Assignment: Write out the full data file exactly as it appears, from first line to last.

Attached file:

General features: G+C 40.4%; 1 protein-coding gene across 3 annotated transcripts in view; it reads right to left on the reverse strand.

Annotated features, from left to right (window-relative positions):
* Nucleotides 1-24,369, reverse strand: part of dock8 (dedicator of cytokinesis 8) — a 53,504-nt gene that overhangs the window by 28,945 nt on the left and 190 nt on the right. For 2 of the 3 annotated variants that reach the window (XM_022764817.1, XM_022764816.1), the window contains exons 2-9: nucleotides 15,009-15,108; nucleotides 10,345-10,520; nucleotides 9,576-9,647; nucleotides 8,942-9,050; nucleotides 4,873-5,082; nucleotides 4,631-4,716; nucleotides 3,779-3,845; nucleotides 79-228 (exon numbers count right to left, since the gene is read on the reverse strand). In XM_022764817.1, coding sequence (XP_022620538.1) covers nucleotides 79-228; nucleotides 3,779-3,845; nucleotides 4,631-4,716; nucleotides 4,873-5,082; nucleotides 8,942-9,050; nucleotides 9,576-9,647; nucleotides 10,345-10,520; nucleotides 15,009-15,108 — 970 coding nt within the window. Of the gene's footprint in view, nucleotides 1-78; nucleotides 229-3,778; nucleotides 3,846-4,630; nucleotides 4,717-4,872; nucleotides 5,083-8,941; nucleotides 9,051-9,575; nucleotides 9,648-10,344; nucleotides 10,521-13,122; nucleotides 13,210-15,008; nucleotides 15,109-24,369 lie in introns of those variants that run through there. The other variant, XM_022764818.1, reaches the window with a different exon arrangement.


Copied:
General features: G+C 40.4%; 1 protein-coding gene across 3 annotated transcripts in view; it reads right to left on the reverse strand.

Annotated features, from left to right (window-relative positions):
* Nucleotides 1-24,369, reverse strand: part of dock8 (dedicator of cytokinesis 8) — a 53,504-nt gene that overhangs the window by 28,945 nt on the left and 190 nt on the right. For 2 of the 3 annotated variants that reach the window (XM_022764817.1, XM_022764816.1), the window contains exons 2-9: nucleotides 15,009-15,108; nucleotides 10,345-10,520; nucleotides 9,576-9,647; nucleotides 8,942-9,050; nucleotides 4,873-5,082; nucleotides 4,631-4,716; nucleotides 3,779-3,845; nucleotides 79-228 (exon numbers count right to left, since the gene is read on the reverse strand). In XM_022764817.1, coding sequence (XP_022620538.1) covers nucleotides 79-228; nucleotides 3,779-3,845; nucleotides 4,631-4,716; nucleotides 4,873-5,082; nucleotides 8,942-9,050; nucleotides 9,576-9,647; nucleotides 10,345-10,520; nucleotides 15,009-15,108 — 970 coding nt within the window. Of the gene's footprint in view, nucleotides 1-78; nucleotides 229-3,778; nucleotides 3,846-4,630; nucleotides 4,717-4,872; nucleotides 5,083-8,941; nucleotides 9,051-9,575; nucleotides 9,648-10,344; nucleotides 10,521-13,122; nucleotides 13,210-15,008; nucleotides 15,109-24,369 lie in introns of those variants that run through there. The other variant, XM_022764818.1, reaches the window with a different exon arrangement.